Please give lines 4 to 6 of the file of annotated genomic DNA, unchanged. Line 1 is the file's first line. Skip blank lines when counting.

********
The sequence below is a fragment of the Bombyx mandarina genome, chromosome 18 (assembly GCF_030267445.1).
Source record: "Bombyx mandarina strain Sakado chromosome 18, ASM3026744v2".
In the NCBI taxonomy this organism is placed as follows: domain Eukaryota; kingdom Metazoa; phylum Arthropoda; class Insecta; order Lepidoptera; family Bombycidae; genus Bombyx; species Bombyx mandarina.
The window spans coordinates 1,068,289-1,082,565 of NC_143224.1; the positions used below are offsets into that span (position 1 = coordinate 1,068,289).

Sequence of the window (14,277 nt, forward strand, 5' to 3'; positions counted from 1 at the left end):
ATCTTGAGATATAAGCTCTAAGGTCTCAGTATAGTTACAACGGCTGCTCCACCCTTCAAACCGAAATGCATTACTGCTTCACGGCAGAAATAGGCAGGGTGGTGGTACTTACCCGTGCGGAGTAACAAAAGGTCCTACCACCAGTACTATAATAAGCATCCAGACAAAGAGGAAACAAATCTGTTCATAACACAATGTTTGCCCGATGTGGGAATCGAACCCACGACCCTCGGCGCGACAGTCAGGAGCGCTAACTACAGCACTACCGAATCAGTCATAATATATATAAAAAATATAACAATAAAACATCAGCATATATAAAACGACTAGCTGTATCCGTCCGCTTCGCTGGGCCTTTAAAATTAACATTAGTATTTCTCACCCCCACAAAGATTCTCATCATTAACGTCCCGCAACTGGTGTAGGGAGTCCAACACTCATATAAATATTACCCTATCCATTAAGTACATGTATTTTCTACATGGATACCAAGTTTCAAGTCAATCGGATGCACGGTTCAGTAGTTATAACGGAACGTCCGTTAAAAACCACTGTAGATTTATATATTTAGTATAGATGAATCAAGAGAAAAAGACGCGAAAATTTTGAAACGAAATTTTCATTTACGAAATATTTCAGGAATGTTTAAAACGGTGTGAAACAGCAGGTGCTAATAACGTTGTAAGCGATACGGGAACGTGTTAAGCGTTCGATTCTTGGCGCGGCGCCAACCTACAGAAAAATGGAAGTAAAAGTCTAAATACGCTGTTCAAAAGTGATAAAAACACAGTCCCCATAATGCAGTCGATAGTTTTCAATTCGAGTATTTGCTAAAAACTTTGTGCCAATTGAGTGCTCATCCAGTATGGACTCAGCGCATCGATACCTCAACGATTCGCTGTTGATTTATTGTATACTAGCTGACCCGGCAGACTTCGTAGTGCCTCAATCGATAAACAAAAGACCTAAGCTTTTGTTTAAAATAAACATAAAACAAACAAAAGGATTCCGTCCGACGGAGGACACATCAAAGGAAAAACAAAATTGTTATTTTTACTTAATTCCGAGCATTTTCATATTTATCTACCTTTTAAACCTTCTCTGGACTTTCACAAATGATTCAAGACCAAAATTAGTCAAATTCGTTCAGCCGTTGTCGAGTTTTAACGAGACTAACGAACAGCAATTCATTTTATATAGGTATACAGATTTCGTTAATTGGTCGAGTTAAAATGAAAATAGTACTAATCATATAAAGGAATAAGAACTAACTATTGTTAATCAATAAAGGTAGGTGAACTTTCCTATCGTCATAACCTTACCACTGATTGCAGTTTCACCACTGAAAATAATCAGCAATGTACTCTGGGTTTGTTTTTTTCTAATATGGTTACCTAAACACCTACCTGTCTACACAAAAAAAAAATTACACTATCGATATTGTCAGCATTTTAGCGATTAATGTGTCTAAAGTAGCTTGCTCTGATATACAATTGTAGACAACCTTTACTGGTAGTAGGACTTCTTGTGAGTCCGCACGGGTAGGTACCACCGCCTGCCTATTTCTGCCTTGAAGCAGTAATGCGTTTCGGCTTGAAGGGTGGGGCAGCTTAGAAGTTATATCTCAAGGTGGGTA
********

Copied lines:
The window spans coordinates 1,068,289-1,082,565 of NC_143224.1; the positions used below are offsets into that span (position 1 = coordinate 1,068,289).

Sequence of the window (14,277 nt, forward strand, 5' to 3'; positions counted from 1 at the left end):
ATCTTGAGATATAAGCTCTAAGGTCTCAGTATAGTTACAACGGCTGCTCCACCCTTCAAACCGAAATGCATTACTGCTTCACGGCAGAAATAGGCAGGGTGGTGGTACTTACCCGTGCGGAGTAACAAAAGGTCCTACCACCAGTACTATAATAAGCATCCAGACAAAGAGGAAACAAATCTGTTCATAACACAATGTTTGCCCGATGTGGGAATCGAACCCACGACCCTCGGCGCGACAGTCAGGAGCGCTAACTACAGCACTACCGAATCAGTCATAATATATATAAAAAATATAACAATAAAACATCAGCATATATAAAACGACTAGCTGTATCCGTCCGCTTCGCTGGGCCTTTAAAATTAACATTAGTATTTCTCACCCCCACAAAGATTCTCATCATTAACGTCCCGCAACTGGTGTAGGGAGTCCAACACTCATATAAATATTACCCTATCCATTAAGTACATGTATTTTCTACATGGATACCAAGTTTCAAGTCAATCGGATGCACGGTTCAGTAGTTATAACGGAACGTCCGTTAAAAACCACTGTAGATTTATATATTTAGTATAGATGAATCAAGAGAAAAAGACGCGAAAATTTTGAAACGAAATTTTCATTTACGAAATATTTCAGGAATGTTTAAAACGGTGTGAAACAGCAGGTGCTAATAACGTTGTAAGCGATACGGGAACGTGTTAAGCGTTCGATTCTTGGCGCGGCGCCAACCTACAGAAAAATGGAAGTAAAAGTCTAAATACGCTGTTCAAAAGTGATAAAAACACAGTCCCCATAATGCAGTCGATAGTTTTCAATTCGAGTATTTGCTAAAAACTTTGTGCCAATTGAGTGCTCATCCAGTATGGACTCAGCGCATCGATACCTCAACGATTCGCTGTTGATTTATTGTATACTAGCTGACCCGGCAGACTTCGTAGTGCCTCAATCGATAAACAAAAGACCTAAGCTTTTGTTTAAAATAAACATAAAACAAACAAAAGGATTCCGTCCGACGGAGGACACATCAAAGGAAAAACAAAATTGTTATTTTTACTTAATTCCGAGCATTTTCATATTTATCTACCTTTTAAACCTTCTCTGGACTTTCACAAATGATTCAAGACCAAAATTAGTCAAATTCGTTCAGCCGTTGTCGAGTTTTAACGAGACTAACGAACAGCAATTCATTTTATATAGGTATACAGATTTCGTTAATTGGTCGAGTTAAAATGAAAATAGTACTAATCATATAAAGGAATAAGAACTAACTATTGTTAATCAATAAAGGTAGGTGAACTTTCCTATCGTCATAACCTTACCACTGATTGCAGTTTCACCACTGAAAATAATCAGCAATGTACTCTGGGTTTGTTTTTTTCTAATATGGTTACCTAAACACCTACCTGTCTACACAAAAAAAAAATTACACTATCGATATTGTCAGCATTTTAGCGATTAATGTGTCTAAAGTAGCTTGCTCTGATATACAATTGTAGACAACCTTTACTGGTAGTAGGACTTCTTGTGAGTCCGCACGGGTAGGTACCACCGCCTGCCTATTTCTGCCTTGAAGCAGTAATGCGTTTCGGCTTGAAGGGTGGGGCAGCTTAGAAGTTATATCTCAAGGTGGGTA